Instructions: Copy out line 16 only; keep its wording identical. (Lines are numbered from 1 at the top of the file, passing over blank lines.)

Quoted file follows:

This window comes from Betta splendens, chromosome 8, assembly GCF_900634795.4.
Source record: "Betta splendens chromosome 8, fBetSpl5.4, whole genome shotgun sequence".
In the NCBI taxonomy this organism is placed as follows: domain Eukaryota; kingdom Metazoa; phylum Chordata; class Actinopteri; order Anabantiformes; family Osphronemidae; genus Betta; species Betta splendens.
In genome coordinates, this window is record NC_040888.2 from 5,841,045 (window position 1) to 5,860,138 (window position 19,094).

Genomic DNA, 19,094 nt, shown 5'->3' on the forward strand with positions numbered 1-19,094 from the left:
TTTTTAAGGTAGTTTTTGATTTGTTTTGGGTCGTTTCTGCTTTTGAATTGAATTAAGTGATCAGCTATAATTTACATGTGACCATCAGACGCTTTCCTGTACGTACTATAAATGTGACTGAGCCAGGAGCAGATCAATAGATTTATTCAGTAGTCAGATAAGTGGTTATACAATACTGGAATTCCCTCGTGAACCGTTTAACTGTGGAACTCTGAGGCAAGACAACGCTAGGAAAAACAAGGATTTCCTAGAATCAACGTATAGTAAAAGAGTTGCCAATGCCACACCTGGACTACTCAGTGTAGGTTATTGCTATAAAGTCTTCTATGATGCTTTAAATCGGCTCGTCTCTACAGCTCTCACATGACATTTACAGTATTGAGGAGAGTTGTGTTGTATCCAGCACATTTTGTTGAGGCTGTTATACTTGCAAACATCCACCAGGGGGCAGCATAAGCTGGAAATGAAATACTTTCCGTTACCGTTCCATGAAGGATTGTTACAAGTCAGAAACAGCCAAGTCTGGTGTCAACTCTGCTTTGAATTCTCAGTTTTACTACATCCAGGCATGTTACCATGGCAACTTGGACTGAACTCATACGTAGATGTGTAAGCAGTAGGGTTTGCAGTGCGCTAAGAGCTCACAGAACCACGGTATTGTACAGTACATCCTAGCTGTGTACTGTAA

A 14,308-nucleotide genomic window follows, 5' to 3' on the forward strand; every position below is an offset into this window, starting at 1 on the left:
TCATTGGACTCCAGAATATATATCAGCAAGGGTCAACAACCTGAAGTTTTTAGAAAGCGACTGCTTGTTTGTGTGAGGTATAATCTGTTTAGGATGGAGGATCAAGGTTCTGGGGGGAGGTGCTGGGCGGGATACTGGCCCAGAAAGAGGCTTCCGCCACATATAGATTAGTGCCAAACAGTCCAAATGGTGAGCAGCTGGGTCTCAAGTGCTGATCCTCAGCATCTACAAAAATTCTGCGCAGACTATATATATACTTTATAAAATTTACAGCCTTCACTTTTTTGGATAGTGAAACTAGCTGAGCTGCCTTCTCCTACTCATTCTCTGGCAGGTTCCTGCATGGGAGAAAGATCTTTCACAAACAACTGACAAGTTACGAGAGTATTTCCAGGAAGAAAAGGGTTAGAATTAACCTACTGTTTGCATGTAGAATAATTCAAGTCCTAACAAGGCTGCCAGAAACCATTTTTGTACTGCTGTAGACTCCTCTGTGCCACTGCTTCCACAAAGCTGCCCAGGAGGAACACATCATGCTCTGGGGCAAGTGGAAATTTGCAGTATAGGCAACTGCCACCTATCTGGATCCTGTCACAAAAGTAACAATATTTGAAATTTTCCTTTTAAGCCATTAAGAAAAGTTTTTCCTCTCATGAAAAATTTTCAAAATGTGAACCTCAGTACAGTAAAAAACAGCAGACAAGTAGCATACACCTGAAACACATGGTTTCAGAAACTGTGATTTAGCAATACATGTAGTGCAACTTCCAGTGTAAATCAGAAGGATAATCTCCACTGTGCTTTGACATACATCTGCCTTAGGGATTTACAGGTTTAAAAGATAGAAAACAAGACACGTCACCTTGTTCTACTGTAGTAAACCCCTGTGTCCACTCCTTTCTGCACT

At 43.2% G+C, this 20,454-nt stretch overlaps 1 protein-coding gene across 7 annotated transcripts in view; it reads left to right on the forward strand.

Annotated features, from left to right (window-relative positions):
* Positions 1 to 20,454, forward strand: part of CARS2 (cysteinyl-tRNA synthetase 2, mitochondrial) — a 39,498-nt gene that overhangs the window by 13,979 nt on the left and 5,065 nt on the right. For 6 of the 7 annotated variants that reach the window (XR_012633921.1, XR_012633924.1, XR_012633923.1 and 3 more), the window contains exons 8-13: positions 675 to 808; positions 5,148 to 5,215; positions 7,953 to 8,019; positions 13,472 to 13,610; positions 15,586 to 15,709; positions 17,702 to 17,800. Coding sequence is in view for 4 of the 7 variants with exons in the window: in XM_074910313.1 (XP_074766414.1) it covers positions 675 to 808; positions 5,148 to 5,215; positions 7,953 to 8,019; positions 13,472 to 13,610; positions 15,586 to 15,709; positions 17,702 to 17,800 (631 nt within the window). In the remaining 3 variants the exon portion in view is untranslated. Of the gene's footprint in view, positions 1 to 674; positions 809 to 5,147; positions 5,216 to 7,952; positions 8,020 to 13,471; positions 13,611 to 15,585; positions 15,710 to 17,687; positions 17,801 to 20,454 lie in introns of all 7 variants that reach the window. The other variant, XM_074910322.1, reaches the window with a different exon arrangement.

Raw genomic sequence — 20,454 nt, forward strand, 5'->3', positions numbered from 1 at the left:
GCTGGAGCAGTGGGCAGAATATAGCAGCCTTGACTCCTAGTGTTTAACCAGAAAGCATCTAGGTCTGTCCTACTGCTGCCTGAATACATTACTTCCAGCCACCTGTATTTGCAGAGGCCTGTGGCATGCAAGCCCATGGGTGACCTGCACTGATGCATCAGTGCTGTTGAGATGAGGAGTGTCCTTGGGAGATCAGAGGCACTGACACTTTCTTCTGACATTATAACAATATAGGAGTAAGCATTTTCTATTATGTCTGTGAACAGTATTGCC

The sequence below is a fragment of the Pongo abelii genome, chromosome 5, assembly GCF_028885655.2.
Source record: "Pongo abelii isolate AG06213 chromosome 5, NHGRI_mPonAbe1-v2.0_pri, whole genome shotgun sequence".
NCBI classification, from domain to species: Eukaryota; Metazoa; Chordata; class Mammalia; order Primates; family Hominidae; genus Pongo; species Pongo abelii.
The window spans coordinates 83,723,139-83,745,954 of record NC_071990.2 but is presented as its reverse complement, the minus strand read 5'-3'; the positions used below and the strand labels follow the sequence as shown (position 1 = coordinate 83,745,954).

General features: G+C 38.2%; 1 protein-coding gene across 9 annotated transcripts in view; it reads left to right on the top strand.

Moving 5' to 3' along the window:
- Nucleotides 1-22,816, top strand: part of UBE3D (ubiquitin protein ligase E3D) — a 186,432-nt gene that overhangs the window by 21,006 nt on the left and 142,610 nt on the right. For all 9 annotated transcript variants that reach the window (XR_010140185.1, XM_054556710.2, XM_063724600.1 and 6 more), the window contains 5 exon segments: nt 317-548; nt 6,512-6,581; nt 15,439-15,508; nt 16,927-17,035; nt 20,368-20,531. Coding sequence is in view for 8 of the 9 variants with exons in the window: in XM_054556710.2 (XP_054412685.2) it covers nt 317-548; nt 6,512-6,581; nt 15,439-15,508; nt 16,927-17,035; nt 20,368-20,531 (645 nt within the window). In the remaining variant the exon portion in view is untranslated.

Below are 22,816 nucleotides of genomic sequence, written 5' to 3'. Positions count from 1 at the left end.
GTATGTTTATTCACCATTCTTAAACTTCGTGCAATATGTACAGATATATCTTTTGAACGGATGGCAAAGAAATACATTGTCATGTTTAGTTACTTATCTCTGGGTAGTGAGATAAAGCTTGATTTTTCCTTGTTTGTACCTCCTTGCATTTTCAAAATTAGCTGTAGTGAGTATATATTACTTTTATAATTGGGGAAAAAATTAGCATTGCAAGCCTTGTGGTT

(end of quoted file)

NCBI classification, from domain to species: Eukaryota; Metazoa; Chordata; class Mammalia; order Primates; family Hominidae; genus Pongo; species Pongo abelii.